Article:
Three times last year, #Dubai International Airport was forced to close down due to recreational UAVs that could collide with large commercial aircraft. Temporary closures of the airport's airspace, one of the three most active in the world, have had serious consequences: several million dollars in losses and a cascade of aircraft diversions and delays. But "the economic impact is not taken into account" when it comes to passenger safety, says Ismail Al Blooshi, deputy director general in charge of security at the #Aviation Authority of the United Arab Emirates to a source.

Disruptions cost Emirates millions of dirhams:

It was therefore considered that three times in 2016, the presence of #drones near the airport represented "a threat to people in flight", he said.

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The closure of airspace has sparked the anger of airlines operating in Dubai, including the giant Emirates, who have asked the authorities to introduce detectors "fighter" drones. "Disruptions related to unauthorized flights of drones cost Emirates millions of dirhams each time and affect thousands of passengers," the company regretted after a new incident in November.

The authorities have not made any arrests but have since hardened the conditions of use of drones, extremely popular in the Emirates. Their users are now facing up to three years' imprisonment or a fine of 100,000 dirhams (25,000 euros) if they stole their machines within five kilometers of any airport. The police in Dubai have the ability to neutralize a drone, said a security official to a source, without giving any details on these means.

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On Monday, a private company took advantage of the IDEX weapons show in Abu Dhabi to present a "fighter" system of drones. Dubai-based SkyStream said it had designed a three-phase system capable of identifying the drone, blurring its signal and possibly destroying it if it were considered "hostile".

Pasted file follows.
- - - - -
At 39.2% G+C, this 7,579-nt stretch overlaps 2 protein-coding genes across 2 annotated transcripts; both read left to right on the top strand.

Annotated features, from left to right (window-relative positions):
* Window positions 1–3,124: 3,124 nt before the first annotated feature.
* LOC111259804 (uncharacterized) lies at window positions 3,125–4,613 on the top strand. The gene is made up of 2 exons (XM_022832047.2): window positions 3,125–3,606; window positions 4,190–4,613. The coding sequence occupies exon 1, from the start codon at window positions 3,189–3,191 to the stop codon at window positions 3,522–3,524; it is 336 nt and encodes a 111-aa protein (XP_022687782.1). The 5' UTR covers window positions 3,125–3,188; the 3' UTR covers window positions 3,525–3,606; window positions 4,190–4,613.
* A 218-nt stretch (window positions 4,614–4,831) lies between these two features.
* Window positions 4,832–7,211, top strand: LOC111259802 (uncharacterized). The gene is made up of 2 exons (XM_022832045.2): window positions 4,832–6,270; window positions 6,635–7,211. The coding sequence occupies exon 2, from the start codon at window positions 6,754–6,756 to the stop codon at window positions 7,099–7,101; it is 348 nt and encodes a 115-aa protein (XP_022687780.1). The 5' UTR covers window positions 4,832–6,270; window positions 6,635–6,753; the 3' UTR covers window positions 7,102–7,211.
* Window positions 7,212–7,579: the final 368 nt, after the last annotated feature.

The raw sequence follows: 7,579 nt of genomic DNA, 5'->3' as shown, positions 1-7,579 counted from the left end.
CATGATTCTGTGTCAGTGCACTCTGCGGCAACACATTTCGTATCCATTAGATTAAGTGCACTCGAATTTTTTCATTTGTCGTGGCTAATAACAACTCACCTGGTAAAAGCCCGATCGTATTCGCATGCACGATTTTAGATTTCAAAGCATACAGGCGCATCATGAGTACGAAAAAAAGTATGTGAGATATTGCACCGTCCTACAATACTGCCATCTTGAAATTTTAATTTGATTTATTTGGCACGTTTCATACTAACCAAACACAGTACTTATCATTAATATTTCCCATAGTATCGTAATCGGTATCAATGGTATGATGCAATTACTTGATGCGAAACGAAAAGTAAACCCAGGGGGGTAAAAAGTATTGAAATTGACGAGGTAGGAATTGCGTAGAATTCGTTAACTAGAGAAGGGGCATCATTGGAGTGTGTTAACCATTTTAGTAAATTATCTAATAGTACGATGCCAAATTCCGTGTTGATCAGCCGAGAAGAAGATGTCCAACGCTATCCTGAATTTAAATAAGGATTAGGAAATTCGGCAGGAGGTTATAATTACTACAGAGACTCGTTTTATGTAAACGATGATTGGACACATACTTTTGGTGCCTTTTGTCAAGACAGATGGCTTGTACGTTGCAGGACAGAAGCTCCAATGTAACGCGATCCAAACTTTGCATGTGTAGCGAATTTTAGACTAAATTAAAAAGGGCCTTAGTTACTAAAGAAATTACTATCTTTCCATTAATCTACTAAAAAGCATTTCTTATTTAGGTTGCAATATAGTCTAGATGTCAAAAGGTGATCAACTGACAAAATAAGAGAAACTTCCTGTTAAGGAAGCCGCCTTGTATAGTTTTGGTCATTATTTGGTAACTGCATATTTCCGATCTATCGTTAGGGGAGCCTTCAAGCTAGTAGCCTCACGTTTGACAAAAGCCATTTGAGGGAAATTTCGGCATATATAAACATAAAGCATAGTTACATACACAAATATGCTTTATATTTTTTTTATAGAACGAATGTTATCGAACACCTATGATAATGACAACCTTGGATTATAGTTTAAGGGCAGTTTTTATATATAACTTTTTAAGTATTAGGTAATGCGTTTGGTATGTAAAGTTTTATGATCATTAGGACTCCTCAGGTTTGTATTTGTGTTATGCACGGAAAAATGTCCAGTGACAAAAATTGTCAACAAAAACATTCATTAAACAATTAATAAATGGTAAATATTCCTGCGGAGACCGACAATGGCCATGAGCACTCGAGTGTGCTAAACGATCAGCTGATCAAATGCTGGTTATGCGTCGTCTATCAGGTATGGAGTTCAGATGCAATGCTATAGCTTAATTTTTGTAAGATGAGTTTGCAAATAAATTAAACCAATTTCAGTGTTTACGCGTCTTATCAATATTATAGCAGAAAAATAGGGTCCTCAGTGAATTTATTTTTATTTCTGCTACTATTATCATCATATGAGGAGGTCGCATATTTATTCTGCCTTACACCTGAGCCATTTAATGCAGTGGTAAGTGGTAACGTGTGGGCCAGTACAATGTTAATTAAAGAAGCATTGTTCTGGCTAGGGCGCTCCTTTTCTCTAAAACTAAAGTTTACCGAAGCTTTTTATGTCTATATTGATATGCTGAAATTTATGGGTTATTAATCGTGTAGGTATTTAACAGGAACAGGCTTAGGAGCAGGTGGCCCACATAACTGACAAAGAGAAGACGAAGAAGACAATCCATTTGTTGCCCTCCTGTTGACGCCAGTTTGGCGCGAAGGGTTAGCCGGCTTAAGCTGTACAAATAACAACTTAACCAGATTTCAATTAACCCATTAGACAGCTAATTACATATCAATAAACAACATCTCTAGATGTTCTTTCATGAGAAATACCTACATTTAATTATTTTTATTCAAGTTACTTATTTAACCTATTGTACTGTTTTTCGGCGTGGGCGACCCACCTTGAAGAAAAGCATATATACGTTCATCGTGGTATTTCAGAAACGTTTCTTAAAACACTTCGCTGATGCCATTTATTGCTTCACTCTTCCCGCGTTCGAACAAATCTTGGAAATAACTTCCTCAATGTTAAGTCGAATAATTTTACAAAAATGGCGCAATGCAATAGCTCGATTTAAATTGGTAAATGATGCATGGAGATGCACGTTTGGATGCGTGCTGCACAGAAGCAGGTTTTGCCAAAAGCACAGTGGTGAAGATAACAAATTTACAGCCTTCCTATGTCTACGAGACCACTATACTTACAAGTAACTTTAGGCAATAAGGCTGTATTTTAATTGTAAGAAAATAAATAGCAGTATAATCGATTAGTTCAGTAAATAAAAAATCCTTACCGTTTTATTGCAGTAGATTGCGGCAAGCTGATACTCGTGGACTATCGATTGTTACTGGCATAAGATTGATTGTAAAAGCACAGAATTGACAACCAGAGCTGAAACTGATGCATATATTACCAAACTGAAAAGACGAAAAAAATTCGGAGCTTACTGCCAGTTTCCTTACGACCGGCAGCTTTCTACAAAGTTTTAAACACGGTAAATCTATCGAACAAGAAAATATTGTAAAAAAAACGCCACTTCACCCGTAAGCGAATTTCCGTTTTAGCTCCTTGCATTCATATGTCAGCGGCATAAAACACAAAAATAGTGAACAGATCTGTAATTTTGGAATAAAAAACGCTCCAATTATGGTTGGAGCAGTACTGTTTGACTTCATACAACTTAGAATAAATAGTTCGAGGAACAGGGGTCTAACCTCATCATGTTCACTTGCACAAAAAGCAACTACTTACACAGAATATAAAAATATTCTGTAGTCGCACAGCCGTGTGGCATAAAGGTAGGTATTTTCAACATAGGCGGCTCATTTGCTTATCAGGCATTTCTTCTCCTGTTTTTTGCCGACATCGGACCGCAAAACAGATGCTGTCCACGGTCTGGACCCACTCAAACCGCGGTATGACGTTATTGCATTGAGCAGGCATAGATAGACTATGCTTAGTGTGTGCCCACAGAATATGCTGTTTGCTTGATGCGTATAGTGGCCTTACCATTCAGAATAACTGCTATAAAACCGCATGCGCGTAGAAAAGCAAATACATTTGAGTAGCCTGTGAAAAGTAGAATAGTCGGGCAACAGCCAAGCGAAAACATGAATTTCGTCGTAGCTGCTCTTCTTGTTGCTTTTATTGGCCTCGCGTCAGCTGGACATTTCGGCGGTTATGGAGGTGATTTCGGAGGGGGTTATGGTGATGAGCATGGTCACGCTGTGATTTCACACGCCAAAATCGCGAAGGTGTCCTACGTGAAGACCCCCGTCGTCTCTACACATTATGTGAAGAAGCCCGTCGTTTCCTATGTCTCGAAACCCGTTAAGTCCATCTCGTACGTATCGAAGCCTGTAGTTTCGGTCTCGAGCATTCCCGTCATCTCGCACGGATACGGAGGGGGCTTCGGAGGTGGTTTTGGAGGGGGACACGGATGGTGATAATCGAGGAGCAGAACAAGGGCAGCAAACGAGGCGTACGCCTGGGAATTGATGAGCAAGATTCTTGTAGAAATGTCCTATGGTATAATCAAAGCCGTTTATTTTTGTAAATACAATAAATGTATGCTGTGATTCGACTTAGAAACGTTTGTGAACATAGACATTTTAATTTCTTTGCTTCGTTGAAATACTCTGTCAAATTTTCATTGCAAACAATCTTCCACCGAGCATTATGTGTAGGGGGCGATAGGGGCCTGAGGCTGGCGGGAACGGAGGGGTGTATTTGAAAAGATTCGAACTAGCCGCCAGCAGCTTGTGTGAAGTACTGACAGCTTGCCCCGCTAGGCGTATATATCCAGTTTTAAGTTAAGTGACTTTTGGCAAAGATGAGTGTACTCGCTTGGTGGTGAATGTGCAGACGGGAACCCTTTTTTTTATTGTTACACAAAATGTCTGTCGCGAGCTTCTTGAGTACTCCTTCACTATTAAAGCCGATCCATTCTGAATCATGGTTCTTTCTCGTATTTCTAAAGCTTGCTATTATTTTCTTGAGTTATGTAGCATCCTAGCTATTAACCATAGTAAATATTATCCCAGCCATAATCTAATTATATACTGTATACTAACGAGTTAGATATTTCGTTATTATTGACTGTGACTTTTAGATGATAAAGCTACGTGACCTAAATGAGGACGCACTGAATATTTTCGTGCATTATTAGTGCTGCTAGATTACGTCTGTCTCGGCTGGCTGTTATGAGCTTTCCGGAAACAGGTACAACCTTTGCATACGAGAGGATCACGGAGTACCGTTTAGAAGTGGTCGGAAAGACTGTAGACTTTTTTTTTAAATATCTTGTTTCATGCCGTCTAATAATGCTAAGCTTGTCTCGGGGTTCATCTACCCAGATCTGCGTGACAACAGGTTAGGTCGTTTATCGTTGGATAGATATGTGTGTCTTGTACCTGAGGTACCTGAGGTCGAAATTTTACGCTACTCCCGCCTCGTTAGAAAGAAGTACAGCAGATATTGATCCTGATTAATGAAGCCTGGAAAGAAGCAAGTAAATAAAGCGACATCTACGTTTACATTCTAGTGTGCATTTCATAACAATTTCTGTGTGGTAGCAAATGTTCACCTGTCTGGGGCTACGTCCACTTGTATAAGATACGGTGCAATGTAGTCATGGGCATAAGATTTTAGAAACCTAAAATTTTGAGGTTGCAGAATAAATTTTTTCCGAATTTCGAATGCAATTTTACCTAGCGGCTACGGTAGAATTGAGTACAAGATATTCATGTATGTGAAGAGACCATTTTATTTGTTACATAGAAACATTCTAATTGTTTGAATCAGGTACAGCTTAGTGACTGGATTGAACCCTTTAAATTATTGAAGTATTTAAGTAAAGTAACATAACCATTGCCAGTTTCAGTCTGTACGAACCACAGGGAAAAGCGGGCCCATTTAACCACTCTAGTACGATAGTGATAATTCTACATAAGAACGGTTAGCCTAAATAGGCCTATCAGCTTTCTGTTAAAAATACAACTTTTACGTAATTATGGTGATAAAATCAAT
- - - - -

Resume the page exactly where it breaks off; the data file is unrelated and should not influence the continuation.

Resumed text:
Red areas

Like the Emirates, many countries are trying to adapt to the explosion of the drones market. "In general, regulations for remotely piloted airplane systems (RPAS) are progressing," says William Raillant-Clark of the International Civil Aviation Organization (Icao). In the European Union, the number of incidents "has increased in recent years", says Yves Morier, of the agency in charge of air safety (Easa). The latter has legislated on drones weighing more than 150 kg which represents the greatest threat to aviation safety.

France is among the most advanced countries and has prohibited the use of drones within a radius of ten kilometers around airports. In Dubai, the Aviation Authority has also introduced an application for mobile phones that clearly indicates aerial prohibition zones for drones across the country.

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The red areas are quite large and include airports, military areas, and other strategic facilities.

It is also envisaged to include a geo repayment system that automatically prevents the drone from overflying prohibited areas. "We are talking with different manufacturers to impose this as an import requirement in the Emirates," Blooshi said.